Then, by the flash of the lightning, I saw what was really there.
It was crawling. It had to, as it had no legs that I could see. It was like a torso, cut off right above the hips, reaching out with both hands and pulling itself up the stairs one slow, painful step at a time. Black tatters …shrouded it, I suppose, because clothed wouldn’t fit right on that thing. It was shrouded in the black tatters, and where they failed to cover, blank space showed, not black, and definitely not white, but rather a simple absence that I still cannot think of without my stomach rising in protest. This space was not empty, as the vacuum beyond our planet is, but rather it was less than empty; it was hungry, it sucked in, it was the opposite all that was material and physical.
Then, the lightning flash faded, but I could still somehow perceive its shape, continuing up the stairs. Even as I turned to run, another flash lit the room, and as though it had sensed my intent to flee, it lifted its head, and –
I’m sorry, but I cannot, I will never set to word neither spoken nor written my full description of its… face, for lack of a better word. It was simply all that a face should not be, and since this time, there has been no sight so horrible, so fearsome, so terrifying, that has impressed itself upon me in the least, for how could it compare? That is the one… triumph, I suppose, that I bring from that night, out of all its horror: I shall never again be cowed by the sight of evil, for the worst done by man is but the palest reflection of the visage that faced me then.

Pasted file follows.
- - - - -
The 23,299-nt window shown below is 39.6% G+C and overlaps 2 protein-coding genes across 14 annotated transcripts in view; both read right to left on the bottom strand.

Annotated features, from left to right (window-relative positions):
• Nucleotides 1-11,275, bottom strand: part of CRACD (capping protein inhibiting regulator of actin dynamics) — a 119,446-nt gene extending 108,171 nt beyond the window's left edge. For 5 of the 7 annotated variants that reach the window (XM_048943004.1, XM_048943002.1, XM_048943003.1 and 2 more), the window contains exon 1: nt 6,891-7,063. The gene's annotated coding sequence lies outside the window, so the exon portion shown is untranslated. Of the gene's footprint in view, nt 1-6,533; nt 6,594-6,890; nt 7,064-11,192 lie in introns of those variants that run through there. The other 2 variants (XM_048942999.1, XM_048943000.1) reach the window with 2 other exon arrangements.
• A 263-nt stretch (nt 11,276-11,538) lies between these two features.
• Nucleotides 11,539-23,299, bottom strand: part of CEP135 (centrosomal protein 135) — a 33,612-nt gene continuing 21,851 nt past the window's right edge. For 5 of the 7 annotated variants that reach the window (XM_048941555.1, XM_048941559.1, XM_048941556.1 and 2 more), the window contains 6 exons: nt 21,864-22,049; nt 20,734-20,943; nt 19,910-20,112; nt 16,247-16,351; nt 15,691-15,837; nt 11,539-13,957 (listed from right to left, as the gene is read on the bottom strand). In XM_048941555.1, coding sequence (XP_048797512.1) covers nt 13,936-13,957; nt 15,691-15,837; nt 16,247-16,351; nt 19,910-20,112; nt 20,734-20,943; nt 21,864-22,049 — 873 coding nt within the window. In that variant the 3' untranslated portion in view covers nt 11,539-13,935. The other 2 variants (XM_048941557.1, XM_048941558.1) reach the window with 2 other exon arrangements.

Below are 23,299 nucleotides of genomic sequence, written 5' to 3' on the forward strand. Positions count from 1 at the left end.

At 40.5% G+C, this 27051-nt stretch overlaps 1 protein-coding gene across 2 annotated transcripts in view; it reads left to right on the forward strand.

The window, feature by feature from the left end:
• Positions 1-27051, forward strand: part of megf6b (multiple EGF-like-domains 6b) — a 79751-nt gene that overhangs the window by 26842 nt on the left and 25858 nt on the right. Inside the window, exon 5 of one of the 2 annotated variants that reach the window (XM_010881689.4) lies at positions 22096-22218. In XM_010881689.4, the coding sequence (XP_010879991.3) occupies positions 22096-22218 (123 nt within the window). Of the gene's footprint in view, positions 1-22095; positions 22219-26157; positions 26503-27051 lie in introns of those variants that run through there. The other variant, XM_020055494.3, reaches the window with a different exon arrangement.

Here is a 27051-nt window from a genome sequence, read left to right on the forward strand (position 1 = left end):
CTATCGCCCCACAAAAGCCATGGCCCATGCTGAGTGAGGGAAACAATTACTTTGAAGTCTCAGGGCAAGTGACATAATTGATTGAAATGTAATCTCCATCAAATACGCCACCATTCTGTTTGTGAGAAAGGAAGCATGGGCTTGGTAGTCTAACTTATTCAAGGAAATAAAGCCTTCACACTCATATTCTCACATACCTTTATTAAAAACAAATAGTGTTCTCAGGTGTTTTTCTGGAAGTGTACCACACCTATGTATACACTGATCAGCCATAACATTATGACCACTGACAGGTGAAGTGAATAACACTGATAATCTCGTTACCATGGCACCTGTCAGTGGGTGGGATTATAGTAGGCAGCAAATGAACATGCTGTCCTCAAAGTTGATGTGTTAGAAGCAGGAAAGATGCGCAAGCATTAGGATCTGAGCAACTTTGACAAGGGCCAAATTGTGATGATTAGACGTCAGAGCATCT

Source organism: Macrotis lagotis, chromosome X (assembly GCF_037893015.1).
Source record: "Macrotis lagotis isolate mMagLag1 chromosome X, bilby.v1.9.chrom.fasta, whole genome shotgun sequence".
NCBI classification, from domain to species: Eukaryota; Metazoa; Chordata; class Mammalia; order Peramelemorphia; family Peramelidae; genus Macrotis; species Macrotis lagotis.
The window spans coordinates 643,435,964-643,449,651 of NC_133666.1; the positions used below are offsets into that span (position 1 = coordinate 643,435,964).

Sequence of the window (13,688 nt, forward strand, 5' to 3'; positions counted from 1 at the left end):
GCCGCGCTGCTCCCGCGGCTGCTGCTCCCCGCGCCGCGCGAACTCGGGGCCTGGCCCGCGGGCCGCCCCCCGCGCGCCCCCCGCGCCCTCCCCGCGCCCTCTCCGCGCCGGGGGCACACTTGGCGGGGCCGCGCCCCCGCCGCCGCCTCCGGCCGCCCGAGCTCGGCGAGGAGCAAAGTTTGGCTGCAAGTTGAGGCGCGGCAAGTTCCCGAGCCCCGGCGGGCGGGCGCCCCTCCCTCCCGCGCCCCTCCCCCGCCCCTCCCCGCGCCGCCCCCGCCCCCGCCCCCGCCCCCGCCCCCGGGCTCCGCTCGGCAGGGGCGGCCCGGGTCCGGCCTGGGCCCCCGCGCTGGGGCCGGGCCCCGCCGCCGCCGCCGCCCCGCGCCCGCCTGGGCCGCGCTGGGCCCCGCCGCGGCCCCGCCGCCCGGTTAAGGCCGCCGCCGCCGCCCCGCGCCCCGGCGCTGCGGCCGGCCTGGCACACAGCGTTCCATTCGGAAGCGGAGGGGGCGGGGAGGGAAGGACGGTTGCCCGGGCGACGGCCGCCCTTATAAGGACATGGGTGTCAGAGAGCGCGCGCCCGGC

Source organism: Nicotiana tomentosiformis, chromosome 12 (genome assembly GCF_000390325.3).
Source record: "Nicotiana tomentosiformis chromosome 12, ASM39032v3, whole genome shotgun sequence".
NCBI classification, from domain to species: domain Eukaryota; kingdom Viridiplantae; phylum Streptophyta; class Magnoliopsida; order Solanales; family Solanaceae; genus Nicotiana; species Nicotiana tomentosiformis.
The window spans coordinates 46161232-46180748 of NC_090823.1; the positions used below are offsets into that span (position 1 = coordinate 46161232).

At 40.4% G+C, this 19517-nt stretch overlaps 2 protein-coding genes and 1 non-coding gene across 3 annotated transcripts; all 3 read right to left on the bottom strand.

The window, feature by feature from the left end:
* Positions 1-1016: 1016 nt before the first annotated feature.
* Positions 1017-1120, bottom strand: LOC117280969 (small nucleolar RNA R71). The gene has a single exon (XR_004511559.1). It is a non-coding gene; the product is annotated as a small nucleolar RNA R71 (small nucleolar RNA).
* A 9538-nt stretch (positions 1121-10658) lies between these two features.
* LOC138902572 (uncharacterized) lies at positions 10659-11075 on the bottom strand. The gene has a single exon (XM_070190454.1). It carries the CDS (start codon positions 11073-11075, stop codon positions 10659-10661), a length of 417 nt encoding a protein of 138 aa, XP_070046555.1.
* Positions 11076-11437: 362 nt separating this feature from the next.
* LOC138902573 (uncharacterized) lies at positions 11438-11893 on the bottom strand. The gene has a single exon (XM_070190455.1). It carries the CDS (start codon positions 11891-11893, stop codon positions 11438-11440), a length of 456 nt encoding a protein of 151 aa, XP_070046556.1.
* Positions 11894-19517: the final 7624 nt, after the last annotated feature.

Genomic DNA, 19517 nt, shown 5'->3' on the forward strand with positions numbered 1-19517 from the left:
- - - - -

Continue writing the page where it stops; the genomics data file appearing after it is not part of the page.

I ran. What else could I do? I ran to my room, as fast as I could, and began fumbling with my keys, all the while becoming aware of a faint, slithery drag-thump, drag-thump coming from the stairway. How far up had it been? Halfway? Two-thirds? How many steps did it have left?
Finally, I forced my key into the lock, yanked the door open, dove in, locked it again, and collapsed, the adrenaline suddenly gone. I had no time for introspection, however, as I suddenly realized that I could still hear the thing, now up on the landing! It was still crawling; I could hear the hand-over-hand slither of it as it came straight to my door. The handle moved! It rattled for a moment, then went still. Even as I started to let myself relax, I heard the door of the next room over rattle, but it too was locked. I heard it go down to the end of the hallway, rattling each door in turn, testing the locks. I sat, and prayed that none of the other tenants had left their door unlocked, leaving themselves open to that terror.
Then, as it had come back and was almost across the hall from me again, I thought: Leanne. Please, no…
Its slithering movement was clearly across from me. I listened, hoping, praying for a rattle.
The lock clicked, and the door creaked.
I couldn’t help it. I grabbed the useless flashlight as a club and threw open the door. At the same time, there was a clatter and an all-too-familiar scream from the direction of the staircase. I ran towards it, other tenants opening their doors and peering out, working torches lighting the hallway. There was yet some glimmer of hope in me, some faint wish that if I got there fast enough, she would be alright.
There, at the bottom, crumpled like a broken toy, the marks of hands fast fading from her ankles, was Leanne.